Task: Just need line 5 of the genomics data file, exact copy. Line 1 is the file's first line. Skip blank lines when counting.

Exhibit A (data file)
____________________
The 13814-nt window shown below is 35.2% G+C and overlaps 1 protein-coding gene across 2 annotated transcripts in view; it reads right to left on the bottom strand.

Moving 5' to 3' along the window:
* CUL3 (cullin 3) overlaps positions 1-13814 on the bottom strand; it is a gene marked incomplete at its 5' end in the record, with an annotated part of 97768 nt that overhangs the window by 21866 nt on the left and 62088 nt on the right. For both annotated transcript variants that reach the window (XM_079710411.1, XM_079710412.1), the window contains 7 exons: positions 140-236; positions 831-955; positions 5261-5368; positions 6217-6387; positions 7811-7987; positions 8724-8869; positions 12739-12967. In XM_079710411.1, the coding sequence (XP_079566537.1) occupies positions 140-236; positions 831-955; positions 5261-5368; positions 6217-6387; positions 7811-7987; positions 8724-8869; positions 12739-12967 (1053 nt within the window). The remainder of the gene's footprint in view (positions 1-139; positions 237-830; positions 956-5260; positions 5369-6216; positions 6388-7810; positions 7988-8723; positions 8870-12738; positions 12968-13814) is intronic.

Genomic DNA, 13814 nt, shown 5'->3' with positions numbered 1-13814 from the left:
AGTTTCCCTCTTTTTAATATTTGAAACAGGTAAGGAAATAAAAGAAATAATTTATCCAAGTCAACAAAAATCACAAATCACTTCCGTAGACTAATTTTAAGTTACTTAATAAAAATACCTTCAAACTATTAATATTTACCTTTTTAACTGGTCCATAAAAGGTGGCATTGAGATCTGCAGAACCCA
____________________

AGTTTCCCTCTTTTTAATATTTGAAACAGGTAAGGAAATAAAAGAAATAATTTATCCAAGTCAACAAAAATCACAAATCACTTCCGTAGACTAATTTTAAGTTACTTAATAAAAATACCTTCAAACTATTAATATTTACCTTTTTAACTGGTCCATAAAAGGTGGCATTGAGATCTGCAGAACCCA